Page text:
- Paperback: 248 pages
- Publisher: Peatmore Press (1 April 2009)
- ISBN-10: 0954962125
- ISBN-13: 978-0954962128
- Package Dimensions: 21.6 x 14 x 1.6 cm
- Average Customer Review: 6 customer reviews
- Amazon Bestsellers Rank: 2,013,492 in Books (See Top 100 in Books)
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An energetic and witty ride through life and love in the countryside. SYNOPSIS George Cogrill is troubled. He has been made to give half of his inheritance, which includes his beloved Water Mill, to Vicky Gloam, a gorgeous female photographer. He finds himself becoming increasingly attracted to her but there are dark forces at work determined to wrench the mill from his grasp and threaten his very existence. This is a humorous tale of treachery and intrigue, featuring romance and murder. Beautiful women, scheming villains, a dog that inherits a fortune and a cat that does not exist, all combine to ensure that his life will never be the same again.
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The main character George Cogrill, is more than content living by himself in his faithful mill with his Cider press making tasty cider from his delicious apples, it's truly like living the dream but of course sometimes things can upset the applecart and this comes in the form of his meddling Aunt, telling him he needs to make changes in his life and to make the most of his remaining years. He listens to her and from then on many things happen and the events of others as well as his own are changed greatly.
The way Jack Lindsey has created the characters have given them life like and believable appearances. There aren't many so it doesn't get confusing but they are interesting. It's a book that can be read in snippets and not cause the reader to get confused and lost.
I very much enjoyed Cogrill's Mill and would recommend it to others.
There is a very fine synopsis of COGRILL'S MILL that allows the shopping reader in the Kindle category the ability to become a fan of Jack. `George Cogrill is comfortable in his country life with his cider press making fresh cider with his delicious apples, then catching fish in the river. It is like a dream come true with no worries until a meddling elderly aunt decides he do something to make a difference with his years. Victoria Gloam loves taking pictures even though she isn't the greatest of photographers. After George visits her and gives her the inheritance intended for her deceased father, she has only one thing left to do and that is relocate. She loves the new location that will make a breathtaking backdrop in her pictures, George's aunt and even George, who is just not interested. George was content in his life until his elderly aunt chose to interfere. This doesn't sit too well with him until he learns of the stipulation in his father's will. So refusing to forfeit his inheritance, he does the one thing that makes his aunt content. He is to leave part of his inheritance to his father's old partner that had been cheated years prior. The only thing is the partner has died, leaving the share to go to the daughter. Vicky is ecstatic to finally have the funds to start a fashion photography career. Once she relocates to her new surrounding and begins changing the area, George sees things in his life taking quite a different upsetting spin, while others conspire a way to erupt their lives.'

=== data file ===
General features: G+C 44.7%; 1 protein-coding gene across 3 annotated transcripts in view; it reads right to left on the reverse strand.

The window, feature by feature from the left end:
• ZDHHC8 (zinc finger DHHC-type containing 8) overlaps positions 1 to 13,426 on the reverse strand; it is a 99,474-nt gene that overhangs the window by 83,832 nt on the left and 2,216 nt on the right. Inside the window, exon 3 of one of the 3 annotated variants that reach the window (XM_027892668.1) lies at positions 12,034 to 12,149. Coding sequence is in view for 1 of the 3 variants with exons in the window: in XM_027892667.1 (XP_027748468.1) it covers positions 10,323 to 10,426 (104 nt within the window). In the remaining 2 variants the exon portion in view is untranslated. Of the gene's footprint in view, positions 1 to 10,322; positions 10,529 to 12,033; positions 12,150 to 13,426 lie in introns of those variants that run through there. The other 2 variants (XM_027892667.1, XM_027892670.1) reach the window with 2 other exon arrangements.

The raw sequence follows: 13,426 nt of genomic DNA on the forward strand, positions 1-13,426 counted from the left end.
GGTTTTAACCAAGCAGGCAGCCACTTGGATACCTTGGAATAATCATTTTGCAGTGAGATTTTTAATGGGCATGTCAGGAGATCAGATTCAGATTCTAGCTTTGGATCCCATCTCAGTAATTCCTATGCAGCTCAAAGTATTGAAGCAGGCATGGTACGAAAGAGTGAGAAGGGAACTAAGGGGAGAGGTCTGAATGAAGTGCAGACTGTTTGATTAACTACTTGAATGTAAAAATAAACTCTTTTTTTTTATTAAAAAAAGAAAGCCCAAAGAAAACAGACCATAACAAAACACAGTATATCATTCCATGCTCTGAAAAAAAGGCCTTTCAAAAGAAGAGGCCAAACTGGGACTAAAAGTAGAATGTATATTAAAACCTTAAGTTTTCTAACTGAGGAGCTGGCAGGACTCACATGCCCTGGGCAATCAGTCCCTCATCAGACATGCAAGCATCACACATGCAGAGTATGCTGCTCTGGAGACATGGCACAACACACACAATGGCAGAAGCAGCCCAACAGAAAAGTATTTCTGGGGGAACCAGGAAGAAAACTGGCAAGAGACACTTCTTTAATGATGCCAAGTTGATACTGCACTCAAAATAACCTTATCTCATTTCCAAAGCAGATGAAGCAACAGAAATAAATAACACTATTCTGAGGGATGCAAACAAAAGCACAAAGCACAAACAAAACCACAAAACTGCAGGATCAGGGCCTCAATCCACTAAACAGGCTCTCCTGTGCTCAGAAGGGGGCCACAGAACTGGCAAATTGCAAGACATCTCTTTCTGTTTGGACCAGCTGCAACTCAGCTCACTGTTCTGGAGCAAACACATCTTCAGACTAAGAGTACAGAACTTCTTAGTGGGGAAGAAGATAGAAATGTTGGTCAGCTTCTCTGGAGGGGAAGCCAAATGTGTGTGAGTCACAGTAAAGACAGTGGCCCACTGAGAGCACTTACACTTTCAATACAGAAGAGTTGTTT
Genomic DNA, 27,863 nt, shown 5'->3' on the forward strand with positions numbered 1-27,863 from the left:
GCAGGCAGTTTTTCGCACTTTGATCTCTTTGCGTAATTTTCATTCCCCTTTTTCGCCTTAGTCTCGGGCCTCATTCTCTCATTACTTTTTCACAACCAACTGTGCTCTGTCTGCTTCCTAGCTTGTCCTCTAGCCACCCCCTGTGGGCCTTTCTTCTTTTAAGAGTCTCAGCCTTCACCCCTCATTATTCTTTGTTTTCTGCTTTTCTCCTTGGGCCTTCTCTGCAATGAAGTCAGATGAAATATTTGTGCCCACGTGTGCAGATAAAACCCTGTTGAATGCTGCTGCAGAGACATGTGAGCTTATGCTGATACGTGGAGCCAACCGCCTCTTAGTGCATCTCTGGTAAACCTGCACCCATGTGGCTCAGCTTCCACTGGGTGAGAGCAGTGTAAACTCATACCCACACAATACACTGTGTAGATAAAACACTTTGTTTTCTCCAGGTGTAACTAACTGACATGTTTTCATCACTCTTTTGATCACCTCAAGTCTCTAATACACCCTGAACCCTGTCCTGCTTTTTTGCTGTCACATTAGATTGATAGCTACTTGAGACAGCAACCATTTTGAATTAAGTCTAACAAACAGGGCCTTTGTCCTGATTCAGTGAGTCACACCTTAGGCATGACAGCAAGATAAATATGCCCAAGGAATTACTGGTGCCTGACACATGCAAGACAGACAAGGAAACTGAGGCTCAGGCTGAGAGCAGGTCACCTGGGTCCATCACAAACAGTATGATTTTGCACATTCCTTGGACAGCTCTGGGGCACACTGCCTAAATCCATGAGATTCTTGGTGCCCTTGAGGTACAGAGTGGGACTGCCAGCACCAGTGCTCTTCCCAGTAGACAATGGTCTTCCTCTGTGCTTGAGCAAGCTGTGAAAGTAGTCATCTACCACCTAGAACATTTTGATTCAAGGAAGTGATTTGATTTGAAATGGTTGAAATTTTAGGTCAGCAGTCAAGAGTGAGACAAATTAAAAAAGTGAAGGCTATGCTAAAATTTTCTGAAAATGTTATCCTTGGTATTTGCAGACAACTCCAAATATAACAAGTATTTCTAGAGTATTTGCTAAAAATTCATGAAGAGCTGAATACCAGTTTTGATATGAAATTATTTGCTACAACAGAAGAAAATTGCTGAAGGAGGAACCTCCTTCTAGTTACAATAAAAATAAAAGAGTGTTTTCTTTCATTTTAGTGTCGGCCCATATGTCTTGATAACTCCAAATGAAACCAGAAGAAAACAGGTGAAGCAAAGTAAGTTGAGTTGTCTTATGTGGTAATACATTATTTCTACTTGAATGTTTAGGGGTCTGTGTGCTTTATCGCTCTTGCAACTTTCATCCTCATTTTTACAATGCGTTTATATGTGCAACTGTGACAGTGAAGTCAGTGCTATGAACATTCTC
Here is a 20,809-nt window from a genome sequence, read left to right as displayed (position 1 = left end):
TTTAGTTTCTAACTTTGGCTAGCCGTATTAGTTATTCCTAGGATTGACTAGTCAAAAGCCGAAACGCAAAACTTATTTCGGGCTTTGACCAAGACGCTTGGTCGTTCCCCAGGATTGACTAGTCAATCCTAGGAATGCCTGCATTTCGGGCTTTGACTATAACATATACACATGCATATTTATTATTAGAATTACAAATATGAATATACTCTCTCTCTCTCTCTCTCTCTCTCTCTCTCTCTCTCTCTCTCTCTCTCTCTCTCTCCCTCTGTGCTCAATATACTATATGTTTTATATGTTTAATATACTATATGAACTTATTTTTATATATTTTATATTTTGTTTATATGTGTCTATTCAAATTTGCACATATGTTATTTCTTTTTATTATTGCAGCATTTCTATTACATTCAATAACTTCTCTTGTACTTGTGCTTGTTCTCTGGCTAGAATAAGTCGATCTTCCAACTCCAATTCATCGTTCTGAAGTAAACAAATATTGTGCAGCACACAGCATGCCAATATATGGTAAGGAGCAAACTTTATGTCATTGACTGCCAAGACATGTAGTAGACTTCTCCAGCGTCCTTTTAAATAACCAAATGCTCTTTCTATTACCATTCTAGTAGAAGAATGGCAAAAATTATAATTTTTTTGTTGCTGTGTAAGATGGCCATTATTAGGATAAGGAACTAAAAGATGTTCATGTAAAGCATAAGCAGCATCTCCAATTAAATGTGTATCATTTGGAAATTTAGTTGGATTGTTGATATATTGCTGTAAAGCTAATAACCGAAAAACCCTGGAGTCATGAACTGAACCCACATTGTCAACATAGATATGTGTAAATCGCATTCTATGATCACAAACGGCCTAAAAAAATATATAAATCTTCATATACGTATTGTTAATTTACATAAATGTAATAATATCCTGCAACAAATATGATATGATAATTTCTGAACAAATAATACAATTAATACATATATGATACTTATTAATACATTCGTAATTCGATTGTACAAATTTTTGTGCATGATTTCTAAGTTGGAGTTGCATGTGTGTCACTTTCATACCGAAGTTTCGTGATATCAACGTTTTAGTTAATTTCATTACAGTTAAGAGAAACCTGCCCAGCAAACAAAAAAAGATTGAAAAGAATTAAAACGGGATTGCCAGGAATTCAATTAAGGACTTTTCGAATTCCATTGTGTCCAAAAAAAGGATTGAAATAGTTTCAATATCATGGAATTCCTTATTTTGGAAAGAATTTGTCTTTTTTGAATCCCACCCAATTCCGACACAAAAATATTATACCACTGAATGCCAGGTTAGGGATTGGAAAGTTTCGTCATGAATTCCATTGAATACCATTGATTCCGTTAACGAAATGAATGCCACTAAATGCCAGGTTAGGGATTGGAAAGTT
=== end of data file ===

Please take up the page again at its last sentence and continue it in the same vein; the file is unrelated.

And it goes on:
Perhaps (based on reading just one book by Jack Lindsey) one of the key elements in Jack's armamentarium of gifts is his ability to create fully three-dimensional characters - and characters they are, rather than just simply people. And example of his wit and style follows: `Aunt Jane opened wide the throttle of her 750 cc, Triumph Bonneville motorcycle and the great machine accelerated out of a corner and over the brow of Mucklesbury Hill. It plunged down the hill at breakneck speed with Aunt Jane braking fiercely at the bottom and then leaning hard over to the left so that the motorcycle swung into the drive of Gleefield Manor, narrowly missing the hedge on the opposite side of the road and the edge of the cliff above Mucklesbury quarry.'
Full of keen humor and situations that mold into complication and unfold equally well into a fine dénouement, COWGILL'S MILL is a compleat pleasure to read. Grady Harp, September 15